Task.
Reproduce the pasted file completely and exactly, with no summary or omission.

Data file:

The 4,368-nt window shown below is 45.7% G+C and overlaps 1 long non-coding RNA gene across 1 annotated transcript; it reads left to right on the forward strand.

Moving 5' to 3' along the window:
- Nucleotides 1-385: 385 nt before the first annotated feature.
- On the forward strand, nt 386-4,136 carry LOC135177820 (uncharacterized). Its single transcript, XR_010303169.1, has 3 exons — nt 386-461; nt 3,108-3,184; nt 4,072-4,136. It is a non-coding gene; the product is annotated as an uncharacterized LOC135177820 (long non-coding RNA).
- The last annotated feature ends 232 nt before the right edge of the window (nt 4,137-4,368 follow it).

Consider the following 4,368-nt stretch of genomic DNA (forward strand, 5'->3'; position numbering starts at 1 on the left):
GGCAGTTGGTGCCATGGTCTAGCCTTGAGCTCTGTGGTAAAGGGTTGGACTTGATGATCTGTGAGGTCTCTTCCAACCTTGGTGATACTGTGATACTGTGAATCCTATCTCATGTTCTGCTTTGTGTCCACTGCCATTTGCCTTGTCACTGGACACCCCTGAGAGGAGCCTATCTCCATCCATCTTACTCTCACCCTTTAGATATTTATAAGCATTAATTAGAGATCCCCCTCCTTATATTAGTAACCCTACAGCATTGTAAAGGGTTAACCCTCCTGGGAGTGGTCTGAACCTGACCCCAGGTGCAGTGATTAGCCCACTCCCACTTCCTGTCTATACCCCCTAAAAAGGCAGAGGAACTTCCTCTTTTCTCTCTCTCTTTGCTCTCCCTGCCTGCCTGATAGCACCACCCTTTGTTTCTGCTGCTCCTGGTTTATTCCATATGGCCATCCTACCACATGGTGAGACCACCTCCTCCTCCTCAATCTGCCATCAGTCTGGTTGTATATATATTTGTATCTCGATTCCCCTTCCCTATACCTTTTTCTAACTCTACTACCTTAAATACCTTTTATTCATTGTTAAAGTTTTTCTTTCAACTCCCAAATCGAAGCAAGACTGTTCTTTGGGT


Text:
The 4,368-nt window shown below is 45.7% G+C and overlaps 1 long non-coding RNA gene across 1 annotated transcript; it reads left to right on the forward strand.

Moving 5' to 3' along the window:
- Nucleotides 1-385: 385 nt before the first annotated feature.
- On the forward strand, nt 386-4,136 carry LOC135177820 (uncharacterized). Its single transcript, XR_010303169.1, has 3 exons — nt 386-461; nt 3,108-3,184; nt 4,072-4,136. It is a non-coding gene; the product is annotated as an uncharacterized LOC135177820 (long non-coding RNA).
- The last annotated feature ends 232 nt before the right edge of the window (nt 4,137-4,368 follow it).

Consider the following 4,368-nt stretch of genomic DNA (forward strand, 5'->3'; position numbering starts at 1 on the left):
GGCAGTTGGTGCCATGGTCTAGCCTTGAGCTCTGTGGTAAAGGGTTGGACTTGATGATCTGTGAGGTCTCTTCCAACCTTGGTGATACTGTGATACTGTGAATCCTATCTCATGTTCTGCTTTGTGTCCACTGCCATTTGCCTTGTCACTGGACACCCCTGAGAGGAGCCTATCTCCATCCATCTTACTCTCACCCTTTAGATATTTATAAGCATTAATTAGAGATCCCCCTCCTTATATTAGTAACCCTACAGCATTGTAAAGGGTTAACCCTCCTGGGAGTGGTCTGAACCTGACCCCAGGTGCAGTGATTAGCCCACTCCCACTTCCTGTCTATACCCCCTAAAAAGGCAGAGGAACTTCCTCTTTTCTCTCTCTCTTTGCTCTCCCTGCCTGCCTGATAGCACCACCCTTTGTTTCTGCTGCTCCTGGTTTATTCCATATGGCCATCCTACCACATGGTGAGACCACCTCCTCCTCCTCAATCTGCCATCAGTCTGGTTGTATATATATTTGTATCTCGATTCCCCTTCCCTATACCTTTTTCTAACTCTACTACCTTAAATACCTTTTATTCATTGTTAAAGTTTTTCTTTCAACTCCCAAATCGAAGCAAGACTGTTCTTTGGGT